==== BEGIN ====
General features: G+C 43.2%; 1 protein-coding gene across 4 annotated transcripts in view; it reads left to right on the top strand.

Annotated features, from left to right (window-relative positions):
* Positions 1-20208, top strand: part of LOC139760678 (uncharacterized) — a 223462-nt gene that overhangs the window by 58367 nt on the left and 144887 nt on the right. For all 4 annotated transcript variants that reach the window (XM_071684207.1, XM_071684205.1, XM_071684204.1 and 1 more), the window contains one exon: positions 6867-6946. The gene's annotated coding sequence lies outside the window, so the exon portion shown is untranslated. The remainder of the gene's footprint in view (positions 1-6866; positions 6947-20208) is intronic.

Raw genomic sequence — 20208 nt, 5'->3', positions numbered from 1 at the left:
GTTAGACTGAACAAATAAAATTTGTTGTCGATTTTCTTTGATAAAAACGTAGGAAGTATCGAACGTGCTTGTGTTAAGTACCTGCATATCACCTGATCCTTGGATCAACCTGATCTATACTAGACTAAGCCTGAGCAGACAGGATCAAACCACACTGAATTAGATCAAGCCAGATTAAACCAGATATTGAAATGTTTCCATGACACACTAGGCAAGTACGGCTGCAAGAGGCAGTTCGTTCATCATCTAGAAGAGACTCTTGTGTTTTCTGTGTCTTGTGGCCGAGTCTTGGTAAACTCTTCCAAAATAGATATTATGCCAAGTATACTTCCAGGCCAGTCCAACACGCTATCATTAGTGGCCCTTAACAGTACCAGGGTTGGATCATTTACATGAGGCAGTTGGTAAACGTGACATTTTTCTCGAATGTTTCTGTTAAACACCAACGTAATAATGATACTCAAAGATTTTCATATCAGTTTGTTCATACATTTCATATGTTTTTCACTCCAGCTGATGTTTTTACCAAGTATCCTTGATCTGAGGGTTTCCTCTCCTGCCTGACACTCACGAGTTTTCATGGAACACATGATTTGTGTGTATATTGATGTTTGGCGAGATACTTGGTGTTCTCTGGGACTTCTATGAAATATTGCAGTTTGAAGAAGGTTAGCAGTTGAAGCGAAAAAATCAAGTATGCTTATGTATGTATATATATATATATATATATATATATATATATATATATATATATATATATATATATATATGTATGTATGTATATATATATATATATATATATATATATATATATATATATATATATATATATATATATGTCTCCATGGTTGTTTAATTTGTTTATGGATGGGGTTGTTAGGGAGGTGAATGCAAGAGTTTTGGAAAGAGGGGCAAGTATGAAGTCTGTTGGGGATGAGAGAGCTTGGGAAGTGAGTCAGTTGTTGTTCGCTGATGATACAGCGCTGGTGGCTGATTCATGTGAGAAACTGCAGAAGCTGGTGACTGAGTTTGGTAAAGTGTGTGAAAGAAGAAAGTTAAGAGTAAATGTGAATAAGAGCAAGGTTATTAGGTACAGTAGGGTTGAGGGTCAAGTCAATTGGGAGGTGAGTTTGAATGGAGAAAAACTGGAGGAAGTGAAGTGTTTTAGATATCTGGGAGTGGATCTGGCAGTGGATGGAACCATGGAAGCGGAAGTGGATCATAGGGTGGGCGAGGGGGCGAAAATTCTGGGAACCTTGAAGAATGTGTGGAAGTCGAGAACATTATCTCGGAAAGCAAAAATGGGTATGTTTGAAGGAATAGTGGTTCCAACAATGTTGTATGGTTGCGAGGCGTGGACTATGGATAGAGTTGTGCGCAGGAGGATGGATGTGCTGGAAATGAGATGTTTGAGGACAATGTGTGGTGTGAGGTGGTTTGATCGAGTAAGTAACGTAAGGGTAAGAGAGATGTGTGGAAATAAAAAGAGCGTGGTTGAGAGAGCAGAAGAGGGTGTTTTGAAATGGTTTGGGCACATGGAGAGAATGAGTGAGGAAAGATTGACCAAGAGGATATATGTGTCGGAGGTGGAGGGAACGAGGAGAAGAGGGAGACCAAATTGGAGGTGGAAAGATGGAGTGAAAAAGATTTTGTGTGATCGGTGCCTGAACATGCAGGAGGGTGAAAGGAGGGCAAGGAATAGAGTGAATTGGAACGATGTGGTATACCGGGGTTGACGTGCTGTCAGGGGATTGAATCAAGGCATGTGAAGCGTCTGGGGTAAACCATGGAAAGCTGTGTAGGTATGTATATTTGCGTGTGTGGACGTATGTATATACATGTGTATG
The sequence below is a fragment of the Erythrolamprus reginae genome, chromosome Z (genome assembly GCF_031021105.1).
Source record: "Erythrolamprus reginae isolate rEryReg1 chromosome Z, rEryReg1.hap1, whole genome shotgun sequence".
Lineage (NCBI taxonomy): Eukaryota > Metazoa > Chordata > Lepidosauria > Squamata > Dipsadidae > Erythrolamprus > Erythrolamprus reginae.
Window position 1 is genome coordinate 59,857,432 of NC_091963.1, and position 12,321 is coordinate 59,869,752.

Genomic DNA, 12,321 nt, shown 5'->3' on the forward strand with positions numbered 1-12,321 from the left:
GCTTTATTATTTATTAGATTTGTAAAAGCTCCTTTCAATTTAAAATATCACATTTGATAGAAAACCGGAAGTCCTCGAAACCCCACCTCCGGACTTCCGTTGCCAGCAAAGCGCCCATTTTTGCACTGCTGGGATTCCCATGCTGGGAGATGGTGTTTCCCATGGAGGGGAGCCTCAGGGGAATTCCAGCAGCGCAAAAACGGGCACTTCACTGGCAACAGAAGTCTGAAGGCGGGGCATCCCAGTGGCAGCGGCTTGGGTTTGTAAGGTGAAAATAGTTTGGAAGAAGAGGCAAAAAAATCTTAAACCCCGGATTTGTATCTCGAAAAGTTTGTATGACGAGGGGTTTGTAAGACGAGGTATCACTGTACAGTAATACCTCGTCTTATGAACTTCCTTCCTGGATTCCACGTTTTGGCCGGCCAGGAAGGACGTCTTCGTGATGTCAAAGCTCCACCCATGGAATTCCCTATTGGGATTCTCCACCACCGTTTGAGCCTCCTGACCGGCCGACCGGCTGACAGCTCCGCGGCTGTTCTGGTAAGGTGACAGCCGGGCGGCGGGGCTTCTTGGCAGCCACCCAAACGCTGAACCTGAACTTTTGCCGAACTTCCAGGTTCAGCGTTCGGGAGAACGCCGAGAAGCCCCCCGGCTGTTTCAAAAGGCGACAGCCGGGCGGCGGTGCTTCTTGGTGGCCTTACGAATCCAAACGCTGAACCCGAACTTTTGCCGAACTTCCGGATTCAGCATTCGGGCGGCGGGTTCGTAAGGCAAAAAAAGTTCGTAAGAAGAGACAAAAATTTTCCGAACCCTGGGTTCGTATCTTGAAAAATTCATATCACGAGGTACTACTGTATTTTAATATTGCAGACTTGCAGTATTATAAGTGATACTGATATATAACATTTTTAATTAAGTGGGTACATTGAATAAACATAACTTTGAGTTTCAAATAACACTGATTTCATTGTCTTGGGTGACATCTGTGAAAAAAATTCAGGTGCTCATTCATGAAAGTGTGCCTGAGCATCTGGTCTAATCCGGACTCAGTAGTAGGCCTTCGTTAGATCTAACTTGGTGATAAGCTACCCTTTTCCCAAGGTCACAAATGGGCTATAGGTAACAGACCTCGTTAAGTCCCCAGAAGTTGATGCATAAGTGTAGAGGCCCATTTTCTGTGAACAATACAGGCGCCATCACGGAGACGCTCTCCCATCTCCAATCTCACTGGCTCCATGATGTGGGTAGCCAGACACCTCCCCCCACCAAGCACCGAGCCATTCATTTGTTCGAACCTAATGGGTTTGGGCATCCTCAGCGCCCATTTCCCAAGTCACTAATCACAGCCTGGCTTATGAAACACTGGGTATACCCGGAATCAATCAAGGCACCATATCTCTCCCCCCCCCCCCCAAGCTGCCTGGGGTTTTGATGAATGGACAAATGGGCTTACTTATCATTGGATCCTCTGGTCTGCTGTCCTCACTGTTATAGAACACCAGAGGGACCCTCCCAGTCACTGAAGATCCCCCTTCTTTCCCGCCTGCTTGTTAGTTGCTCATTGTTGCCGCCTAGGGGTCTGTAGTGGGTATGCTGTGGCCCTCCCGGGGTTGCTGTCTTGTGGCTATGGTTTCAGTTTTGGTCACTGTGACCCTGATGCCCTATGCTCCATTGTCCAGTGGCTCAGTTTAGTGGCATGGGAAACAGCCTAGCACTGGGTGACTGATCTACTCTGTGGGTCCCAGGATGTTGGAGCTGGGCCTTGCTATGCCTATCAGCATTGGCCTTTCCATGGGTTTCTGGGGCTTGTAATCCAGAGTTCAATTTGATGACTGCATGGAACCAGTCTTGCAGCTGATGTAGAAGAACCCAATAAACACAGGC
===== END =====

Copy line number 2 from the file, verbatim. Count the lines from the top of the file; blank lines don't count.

Annotated features, from left to right (window-relative positions):